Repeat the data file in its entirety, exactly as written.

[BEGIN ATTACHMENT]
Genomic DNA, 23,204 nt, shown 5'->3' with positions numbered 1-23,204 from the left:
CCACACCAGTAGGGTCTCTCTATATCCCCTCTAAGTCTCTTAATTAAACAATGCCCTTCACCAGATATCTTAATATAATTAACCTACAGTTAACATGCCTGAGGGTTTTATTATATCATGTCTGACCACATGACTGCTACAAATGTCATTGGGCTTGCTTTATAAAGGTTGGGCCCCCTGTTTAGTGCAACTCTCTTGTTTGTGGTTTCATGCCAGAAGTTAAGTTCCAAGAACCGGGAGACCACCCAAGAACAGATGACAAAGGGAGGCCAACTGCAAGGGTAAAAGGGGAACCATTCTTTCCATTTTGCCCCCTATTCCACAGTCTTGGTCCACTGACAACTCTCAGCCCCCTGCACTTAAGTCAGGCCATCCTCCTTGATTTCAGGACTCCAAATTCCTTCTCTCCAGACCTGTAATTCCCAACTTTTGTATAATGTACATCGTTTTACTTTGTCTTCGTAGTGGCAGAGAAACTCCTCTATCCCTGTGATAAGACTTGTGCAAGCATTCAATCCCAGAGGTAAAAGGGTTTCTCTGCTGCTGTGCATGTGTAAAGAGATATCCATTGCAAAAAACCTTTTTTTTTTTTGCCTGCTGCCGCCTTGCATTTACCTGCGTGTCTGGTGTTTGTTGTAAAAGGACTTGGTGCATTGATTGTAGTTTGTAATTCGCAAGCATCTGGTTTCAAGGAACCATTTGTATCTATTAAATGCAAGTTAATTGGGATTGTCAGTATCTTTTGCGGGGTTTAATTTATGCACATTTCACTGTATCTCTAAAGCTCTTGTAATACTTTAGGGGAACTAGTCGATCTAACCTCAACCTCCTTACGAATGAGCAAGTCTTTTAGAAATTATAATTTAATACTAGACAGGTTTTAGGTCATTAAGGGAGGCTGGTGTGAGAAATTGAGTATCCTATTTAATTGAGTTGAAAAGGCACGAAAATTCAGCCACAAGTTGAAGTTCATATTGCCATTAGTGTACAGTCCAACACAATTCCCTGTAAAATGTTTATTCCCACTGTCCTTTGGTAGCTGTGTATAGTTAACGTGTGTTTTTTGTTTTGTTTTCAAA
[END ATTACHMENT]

Genomic DNA, 23,204 nt, shown 5'->3' with positions numbered 1-23,204 from the left:
CCACACCAGTAGGGTCTCTCTATATCCCCTCTAAGTCTCTTAATTAAACAATGCCCTTCACCAGATATCTTAATATAATTAACCTACAGTTAACATGCCTGAGGGTTTTATTATATCATGTCTGACCACATGACTGCTACAAATGTCATTGGGCTTGCTTTATAAAGGTTGGGCCCCCTGTTTAGTGCAACTCTCTTGTTTGTGGTTTCATGCCAGAAGTTAAGTTCCAAGAACCGGGAGACCACCCAAGAACAGATGACAAAGGGAGGCCAACTGCAAGGGTAAAAGGGGAACCATTCTTTCCATTTTGCCCCCTATTCCACAGTCTTGGTCCACTGACAACTCTCAGCCCCCTGCACTTAAGTCAGGCCATCCTCCTTGATTTCAGGACTCCAAATTCCTTCTCTCCAGACCTGTAATTCCCAACTTTTGTATAATGTACATCGTTTTACTTTGTCTTCGTAGTGGCAGAGAAACTCCTCTATCCCTGTGATAAGACTTGTGCAAGCATTCAATCCCAGAGGTAAAAGGGTTTCTCTGCTGCTGTGCATGTGTAAAGAGATATCCATTGCAAAAAACCTTTTTTTTTTTTGCCTGCTGCCGCCTTGCATTTACCTGCGTGTCTGGTGTTTGTTGTAAAAGGACTTGGTGCATTGATTGTAGTTTGTAATTCGCAAGCATCTGGTTTCAAGGAACCATTTGTATCTATTAAATGCAAGTTAATTGGGATTGTCAGTATCTTTTGCGGGGTTTAATTTATGCACATTTCACTGTATCTCTAAAGCTCTTGTAATACTTTAGGGGAACTAGTCGATCTAACCTCAACCTCCTTACGAATGAGCAAGTCTTTTAGAAATTATAATTTAATACTAGACAGGTTTTAGGTCATTAAGGGAGGCTGGTGTGAGAAATTGAGTATCCTATTTAATTGAGTTGAAAAGGCACGAAAATTCAGCCACAAGTTGAAGTTCATATTGCCATTAGTGTACAGTCCAACACAATTCCCTGTAAAATGTTTATTCCCACTGTCCTTTGGTAGCTGTGTATAGTTAACGTGTGTTTTTTGTTTTGTTTTCAAA